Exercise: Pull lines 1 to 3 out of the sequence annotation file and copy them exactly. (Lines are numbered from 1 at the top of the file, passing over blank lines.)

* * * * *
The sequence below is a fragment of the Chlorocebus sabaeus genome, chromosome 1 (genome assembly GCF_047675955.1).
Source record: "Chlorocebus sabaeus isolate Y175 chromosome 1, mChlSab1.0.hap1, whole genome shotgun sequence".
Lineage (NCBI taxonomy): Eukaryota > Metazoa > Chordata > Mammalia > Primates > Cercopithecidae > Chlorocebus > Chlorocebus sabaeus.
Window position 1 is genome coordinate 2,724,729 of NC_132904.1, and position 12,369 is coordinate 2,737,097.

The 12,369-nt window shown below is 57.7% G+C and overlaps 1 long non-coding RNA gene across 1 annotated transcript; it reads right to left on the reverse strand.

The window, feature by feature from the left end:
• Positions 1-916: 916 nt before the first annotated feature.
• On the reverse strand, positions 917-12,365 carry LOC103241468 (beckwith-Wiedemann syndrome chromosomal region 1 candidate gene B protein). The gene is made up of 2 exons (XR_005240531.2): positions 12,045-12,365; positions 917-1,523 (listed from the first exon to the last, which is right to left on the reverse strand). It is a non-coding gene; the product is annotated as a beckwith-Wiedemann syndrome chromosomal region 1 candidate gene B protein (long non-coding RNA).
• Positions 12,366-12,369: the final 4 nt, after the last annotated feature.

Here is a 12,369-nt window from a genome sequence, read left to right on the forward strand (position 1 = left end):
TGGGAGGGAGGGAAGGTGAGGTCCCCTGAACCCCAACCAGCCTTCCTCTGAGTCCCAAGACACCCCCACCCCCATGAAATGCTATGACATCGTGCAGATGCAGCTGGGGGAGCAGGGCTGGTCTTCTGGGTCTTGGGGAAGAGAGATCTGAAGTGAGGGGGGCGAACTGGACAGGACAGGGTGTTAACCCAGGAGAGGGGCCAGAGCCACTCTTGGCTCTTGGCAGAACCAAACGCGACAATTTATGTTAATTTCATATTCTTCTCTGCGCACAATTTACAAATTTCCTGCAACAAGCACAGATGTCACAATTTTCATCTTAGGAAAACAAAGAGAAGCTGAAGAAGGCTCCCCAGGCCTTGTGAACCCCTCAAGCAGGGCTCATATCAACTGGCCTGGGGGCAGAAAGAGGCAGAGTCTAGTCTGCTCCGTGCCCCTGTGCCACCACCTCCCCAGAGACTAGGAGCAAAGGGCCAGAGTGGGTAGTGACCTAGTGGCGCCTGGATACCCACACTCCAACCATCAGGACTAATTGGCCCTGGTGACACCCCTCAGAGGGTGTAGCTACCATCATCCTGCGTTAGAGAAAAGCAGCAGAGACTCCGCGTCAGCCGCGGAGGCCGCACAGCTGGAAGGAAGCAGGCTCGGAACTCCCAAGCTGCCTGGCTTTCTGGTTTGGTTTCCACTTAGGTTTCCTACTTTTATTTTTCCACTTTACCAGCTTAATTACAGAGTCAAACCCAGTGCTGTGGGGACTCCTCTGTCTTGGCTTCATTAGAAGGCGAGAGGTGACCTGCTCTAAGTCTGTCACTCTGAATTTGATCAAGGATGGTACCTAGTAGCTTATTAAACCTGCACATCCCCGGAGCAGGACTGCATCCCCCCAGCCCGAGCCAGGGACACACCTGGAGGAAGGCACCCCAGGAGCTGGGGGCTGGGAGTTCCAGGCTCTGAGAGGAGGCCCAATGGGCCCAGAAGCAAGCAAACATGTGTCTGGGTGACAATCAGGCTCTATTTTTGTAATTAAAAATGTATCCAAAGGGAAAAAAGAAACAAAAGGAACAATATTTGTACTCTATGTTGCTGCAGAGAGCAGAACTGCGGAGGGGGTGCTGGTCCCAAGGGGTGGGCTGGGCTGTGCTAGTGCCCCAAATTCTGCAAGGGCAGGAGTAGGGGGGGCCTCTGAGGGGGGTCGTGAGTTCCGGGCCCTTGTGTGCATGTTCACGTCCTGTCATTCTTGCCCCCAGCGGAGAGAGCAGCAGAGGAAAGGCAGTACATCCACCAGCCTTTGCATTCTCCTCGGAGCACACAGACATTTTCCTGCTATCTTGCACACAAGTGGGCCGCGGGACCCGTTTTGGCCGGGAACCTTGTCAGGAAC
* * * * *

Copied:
The sequence below is a fragment of the Chlorocebus sabaeus genome, chromosome 1 (genome assembly GCF_047675955.1).
Source record: "Chlorocebus sabaeus isolate Y175 chromosome 1, mChlSab1.0.hap1, whole genome shotgun sequence".
Lineage (NCBI taxonomy): Eukaryota > Metazoa > Chordata > Mammalia > Primates > Cercopithecidae > Chlorocebus > Chlorocebus sabaeus.